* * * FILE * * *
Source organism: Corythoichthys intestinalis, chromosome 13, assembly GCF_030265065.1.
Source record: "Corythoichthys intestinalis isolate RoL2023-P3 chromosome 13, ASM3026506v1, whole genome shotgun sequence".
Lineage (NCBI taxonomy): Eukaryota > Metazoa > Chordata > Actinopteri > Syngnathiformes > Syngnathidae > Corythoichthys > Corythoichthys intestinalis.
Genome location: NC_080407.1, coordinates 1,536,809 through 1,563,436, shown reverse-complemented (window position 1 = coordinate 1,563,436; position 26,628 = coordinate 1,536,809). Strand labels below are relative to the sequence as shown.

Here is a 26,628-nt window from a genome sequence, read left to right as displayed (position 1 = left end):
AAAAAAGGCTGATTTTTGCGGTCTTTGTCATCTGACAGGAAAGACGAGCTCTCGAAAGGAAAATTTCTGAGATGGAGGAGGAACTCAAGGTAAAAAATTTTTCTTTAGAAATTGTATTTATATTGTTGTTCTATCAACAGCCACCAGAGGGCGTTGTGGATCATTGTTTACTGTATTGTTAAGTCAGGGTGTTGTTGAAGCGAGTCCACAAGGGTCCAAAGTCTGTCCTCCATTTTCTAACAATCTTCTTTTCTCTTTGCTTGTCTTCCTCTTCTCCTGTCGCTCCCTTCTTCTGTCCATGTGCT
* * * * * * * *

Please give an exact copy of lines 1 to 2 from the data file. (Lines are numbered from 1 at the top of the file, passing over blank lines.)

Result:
Source organism: Corythoichthys intestinalis, chromosome 13, assembly GCF_030265065.1.
Source record: "Corythoichthys intestinalis isolate RoL2023-P3 chromosome 13, ASM3026506v1, whole genome shotgun sequence".